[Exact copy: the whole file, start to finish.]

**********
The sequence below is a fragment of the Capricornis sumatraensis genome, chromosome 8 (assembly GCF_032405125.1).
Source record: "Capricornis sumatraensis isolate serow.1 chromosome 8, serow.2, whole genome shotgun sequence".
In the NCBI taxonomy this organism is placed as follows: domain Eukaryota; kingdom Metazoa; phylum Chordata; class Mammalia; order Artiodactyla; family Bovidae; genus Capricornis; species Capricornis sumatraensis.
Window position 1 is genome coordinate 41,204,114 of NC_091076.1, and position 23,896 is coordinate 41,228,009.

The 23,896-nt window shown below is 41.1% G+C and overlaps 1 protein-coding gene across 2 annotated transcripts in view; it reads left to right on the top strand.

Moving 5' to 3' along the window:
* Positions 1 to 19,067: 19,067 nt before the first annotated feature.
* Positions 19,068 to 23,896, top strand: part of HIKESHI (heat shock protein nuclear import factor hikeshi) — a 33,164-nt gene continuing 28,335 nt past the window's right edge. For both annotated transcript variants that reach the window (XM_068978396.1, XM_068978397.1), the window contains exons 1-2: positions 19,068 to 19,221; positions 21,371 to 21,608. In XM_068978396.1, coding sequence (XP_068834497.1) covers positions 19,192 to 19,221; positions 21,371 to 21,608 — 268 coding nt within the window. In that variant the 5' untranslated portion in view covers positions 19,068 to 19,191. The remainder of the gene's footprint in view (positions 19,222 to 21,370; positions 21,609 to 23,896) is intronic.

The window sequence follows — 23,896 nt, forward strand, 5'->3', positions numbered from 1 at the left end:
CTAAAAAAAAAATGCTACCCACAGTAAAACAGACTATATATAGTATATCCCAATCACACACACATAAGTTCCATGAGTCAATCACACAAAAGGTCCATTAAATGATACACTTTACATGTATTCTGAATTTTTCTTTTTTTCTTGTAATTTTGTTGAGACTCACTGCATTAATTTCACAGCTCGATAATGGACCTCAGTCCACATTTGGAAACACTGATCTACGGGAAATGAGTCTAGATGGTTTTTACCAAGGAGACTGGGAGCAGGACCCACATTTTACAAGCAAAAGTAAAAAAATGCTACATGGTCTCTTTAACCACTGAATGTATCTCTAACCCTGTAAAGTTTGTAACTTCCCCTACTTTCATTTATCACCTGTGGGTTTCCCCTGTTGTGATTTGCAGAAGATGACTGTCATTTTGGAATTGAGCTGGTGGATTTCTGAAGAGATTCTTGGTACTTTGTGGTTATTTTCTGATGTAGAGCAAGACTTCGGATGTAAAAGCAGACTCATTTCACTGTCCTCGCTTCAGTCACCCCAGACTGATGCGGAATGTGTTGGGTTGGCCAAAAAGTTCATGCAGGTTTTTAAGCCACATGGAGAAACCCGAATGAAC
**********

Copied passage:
The sequence below is a fragment of the Capricornis sumatraensis genome, chromosome 8 (assembly GCF_032405125.1).
Source record: "Capricornis sumatraensis isolate serow.1 chromosome 8, serow.2, whole genome shotgun sequence".
In the NCBI taxonomy this organism is placed as follows: domain Eukaryota; kingdom Metazoa; phylum Chordata; class Mammalia; order Artiodactyla; family Bovidae; genus Capricornis; species Capricornis sumatraensis.
Window position 1 is genome coordinate 41,204,114 of NC_091076.1, and position 23,896 is coordinate 41,228,009.

The 23,896-nt window shown below is 41.1% G+C and overlaps 1 protein-coding gene across 2 annotated transcripts in view; it reads left to right on the top strand.

Moving 5' to 3' along the window:
* Positions 1 to 19,067: 19,067 nt before the first annotated feature.
* Positions 19,068 to 23,896, top strand: part of HIKESHI (heat shock protein nuclear import factor hikeshi) — a 33,164-nt gene continuing 28,335 nt past the window's right edge. For both annotated transcript variants that reach the window (XM_068978396.1, XM_068978397.1), the window contains exons 1-2: positions 19,068 to 19,221; positions 21,371 to 21,608. In XM_068978396.1, coding sequence (XP_068834497.1) covers positions 19,192 to 19,221; positions 21,371 to 21,608 — 268 coding nt within the window. In that variant the 5' untranslated portion in view covers positions 19,068 to 19,191. The remainder of the gene's footprint in view (positions 19,222 to 21,370; positions 21,609 to 23,896) is intronic.

The window sequence follows — 23,896 nt, forward strand, 5'->3', positions numbered from 1 at the left end:
CTAAAAAAAAAATGCTACCCACAGTAAAACAGACTATATATAGTATATCCCAATCACACACACATAAGTTCCATGAGTCAATCACACAAAAGGTCCATTAAATGATACACTTTACATGTATTCTGAATTTTTCTTTTTTTCTTGTAATTTTGTTGAGACTCACTGCATTAATTTCACAGCTCGATAATGGACCTCAGTCCACATTTGGAAACACTGATCTACGGGAAATGAGTCTAGATGGTTTTTACCAAGGAGACTGGGAGCAGGACCCACATTTTACAAGCAAAAGTAAAAAAATGCTACATGGTCTCTTTAACCACTGAATGTATCTCTAACCCTGTAAAGTTTGTAACTTCCCCTACTTTCATTTATCACCTGTGGGTTTCCCCTGTTGTGATTTGCAGAAGATGACTGTCATTTTGGAATTGAGCTGGTGGATTTCTGAAGAGATTCTTGGTACTTTGTGGTTATTTTCTGATGTAGAGCAAGACTTCGGATGTAAAAGCAGACTCATTTCACTGTCCTCGCTTCAGTCACCCCAGACTGATGCGGAATGTGTTGGGTTGGCCAAAAAGTTCATGCAGGTTTTTAAGCCACATGGAGAAACCCGAATGAAC